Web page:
Some of the most important risks facing 21st century supply chains are data breaches and other unexpected cyber events. These can jeopardize suppliers, their customers, and even their customers’ customers. For example, in 2013 Target suffered a massive data breach that exposed the PII of up to 40 million consumers. The attackers’ point of entry was an HVAC subcontractor that had served numerous Target locations. These types of events are not uncommon. In many cases, large enterprises will have robust cybersecurity programs, but these don’t always extend to third-party organizations that may have substantially less cybersecurity knowledge and capability.
The concept of identifying and quantifying risk in the supply chain can appear to be a significant, daunting undertaking at first glance. However, there are participants internal and external to your organization who represent every node in the value chain and can enable your program. For example, in dealing with cybersecurity risks to the supply chain, you may be able to call on internal experts such as a Chief Information Security Officer or an external resource such as NIST Supply Chain Risk Key Practices. Also, when sourcing raw materials it is critical to engage with product management and manufacturing to thoroughly understand the potential risks at each link in the supply chain. This means a critical aspect of SCRM is breaking down the silos that may limit the overall effectiveness of your SCRM program.
The cost of encouraging a supplier or vendor to comply with NIST guidelines can be steep, even for larger corporations. Prevalent recommends using Vendor Evidence Sharing to reduce the burden of ensuring each individual company is compliant. However, a holistic approach to SCRM that includes the control of all forms of risk across all supply levels and all risk objects (suppliers, locations, ports and more) is critical. SCRM is a key business enabler that is embedded and implemented into an enterprise's core systems when performed correctly.
Business supply chain risks can take many forms. A key supplier could declare bankruptcy and be unable to deliver on its contracts. In fact, some studies show 25% of businesses have been affected by the financial failure of a supplier in the past year.
Mergers and acquisitions can also signal a change in strategy or market consolidation that could impact service delivery, prices or contract terms. In addition, leadership turnover or legal trouble can impact organizational culture, strategy, and its ability to execute against goals.
In addition, organizations are increasingly subject to regulatory penalties for financial disclosures and ethics that may not be visible or well understood by security teams. For example, the Office of the Comptroller of the Currency (OCC) provides specific guidance for banks entering relationships with third parties such as cloud service providers, data aggregators, fintech companies, and subcontractors.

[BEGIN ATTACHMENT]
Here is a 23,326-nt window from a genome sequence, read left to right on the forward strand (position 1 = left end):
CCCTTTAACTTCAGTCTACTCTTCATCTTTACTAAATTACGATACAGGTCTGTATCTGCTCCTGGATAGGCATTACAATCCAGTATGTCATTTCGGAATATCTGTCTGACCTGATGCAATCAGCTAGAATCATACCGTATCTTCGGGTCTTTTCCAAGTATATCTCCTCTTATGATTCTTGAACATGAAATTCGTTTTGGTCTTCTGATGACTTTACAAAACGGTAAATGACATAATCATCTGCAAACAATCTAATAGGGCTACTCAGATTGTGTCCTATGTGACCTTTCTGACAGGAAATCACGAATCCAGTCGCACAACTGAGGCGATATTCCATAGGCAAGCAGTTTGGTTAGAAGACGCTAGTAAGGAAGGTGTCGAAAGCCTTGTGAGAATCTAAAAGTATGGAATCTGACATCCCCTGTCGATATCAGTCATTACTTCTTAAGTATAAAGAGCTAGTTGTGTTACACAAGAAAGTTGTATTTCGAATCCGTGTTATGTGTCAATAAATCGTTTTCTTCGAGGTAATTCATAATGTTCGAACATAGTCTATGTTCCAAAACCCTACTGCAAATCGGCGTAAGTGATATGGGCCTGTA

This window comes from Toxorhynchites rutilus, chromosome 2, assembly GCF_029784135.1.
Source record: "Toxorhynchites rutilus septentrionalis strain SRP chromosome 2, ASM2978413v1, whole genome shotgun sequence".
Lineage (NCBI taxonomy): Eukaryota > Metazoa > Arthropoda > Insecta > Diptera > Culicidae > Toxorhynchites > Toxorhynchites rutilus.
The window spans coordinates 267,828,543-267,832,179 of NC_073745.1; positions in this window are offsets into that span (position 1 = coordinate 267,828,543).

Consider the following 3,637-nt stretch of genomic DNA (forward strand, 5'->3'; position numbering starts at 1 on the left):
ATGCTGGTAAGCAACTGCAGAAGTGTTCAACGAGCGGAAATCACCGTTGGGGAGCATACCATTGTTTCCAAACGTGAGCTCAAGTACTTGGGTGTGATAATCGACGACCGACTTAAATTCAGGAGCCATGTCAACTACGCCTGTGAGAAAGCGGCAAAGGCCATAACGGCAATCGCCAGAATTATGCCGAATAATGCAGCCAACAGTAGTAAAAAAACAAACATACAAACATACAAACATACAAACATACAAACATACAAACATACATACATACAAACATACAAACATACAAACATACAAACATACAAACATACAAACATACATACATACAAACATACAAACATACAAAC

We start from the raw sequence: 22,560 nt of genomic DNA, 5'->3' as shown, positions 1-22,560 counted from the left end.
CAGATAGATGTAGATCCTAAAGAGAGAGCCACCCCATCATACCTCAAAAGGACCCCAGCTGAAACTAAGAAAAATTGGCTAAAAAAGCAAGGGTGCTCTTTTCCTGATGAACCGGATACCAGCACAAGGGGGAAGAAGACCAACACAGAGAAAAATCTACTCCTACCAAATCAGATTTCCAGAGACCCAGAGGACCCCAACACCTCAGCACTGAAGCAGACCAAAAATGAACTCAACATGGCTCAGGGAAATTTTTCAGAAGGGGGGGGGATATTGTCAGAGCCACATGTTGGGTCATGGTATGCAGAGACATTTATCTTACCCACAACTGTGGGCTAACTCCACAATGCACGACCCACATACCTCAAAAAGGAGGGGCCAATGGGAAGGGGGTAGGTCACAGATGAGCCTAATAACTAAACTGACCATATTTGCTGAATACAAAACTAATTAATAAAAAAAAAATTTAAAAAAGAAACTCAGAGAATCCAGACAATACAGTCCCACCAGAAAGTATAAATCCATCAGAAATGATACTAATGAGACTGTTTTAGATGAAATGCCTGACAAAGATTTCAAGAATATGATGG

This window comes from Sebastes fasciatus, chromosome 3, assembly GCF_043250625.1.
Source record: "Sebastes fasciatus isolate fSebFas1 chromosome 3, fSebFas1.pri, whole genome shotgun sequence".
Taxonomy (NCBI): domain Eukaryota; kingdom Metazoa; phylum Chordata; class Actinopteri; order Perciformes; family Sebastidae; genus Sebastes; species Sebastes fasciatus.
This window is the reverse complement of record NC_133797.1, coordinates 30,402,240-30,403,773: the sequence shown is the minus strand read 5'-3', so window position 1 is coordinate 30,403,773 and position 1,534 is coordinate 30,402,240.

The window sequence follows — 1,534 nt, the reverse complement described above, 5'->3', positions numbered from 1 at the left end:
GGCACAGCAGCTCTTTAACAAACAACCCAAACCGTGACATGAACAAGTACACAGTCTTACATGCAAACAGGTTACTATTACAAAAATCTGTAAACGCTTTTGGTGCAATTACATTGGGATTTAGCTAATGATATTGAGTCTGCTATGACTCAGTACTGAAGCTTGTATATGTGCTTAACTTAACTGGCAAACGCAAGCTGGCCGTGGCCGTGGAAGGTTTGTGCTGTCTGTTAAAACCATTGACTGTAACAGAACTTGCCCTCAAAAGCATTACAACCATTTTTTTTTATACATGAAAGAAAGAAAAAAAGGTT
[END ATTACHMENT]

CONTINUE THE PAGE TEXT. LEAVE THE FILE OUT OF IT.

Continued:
When evaluating potential vendors it is critical to understand the organization's financial situation, existing contractual obligations, and other factors that could prevent them from effectively executing on your contract. The less due diligence that is performed before onboarding a vendor, the more likely you are to experience a significant business disruption.
Having a formal and documented Third Party Risk Management strategy can help to manage these risks. Vendors should be evaluated uniformly based on a predetermined set of metrics that make it easy to compare competing vendors and identify potential suppliers that may have difficulty fulfilling their contractual obligations.
Supply chains have become dramatically more complex with globalization. A hurricane, wildfire, tsunami, or earthquake in one country can impact supply chains around the globe. The risk of experiencing a supply chain disruption due to a natural disaster is projected to increase due to climate change. It’s critical to account for the risk of natural disasters to supply chains. Organizations that may be impacted should have a detailed plan to refer to in the event of a natural disaster that impacts their supply chain.
COVID-19 serves as a prime example of how a natural disaster can disrupt supply chains on a global scale. In January and February of 2020, China was at the center of the COVID-19 crisis and it quickly became apparent how widespread disruption could occur, particularly when coupled with drastic changes in demand for certain products. For instance, supply chains were significantly disrupted for key personal protective equipment such as N95 respiratory and face shields while demand skyrocketed.
It’s impossible to predict disasters like hurricanes or earthquakes far in advance, but it is possible to mitigate the risk and dam
pen its impact on your organization. In addition to having a plan, organizations can also run simulations on their supply chains. Running simulations can help you understand what the most vulnerable parts of your supply chain are and how natural disasters would affect business operations.
If large portions of your supply chain are outsourced to other countries, a change in political conditions or a country's security situation can cause negative supply shocks. Examples could include changes in tax policy, internal stability issues, or trade embargoes. It is critical that you analyze political, social and economic conditions in the region of a potential supplier and assess the likelihood that these could impact your supply chain.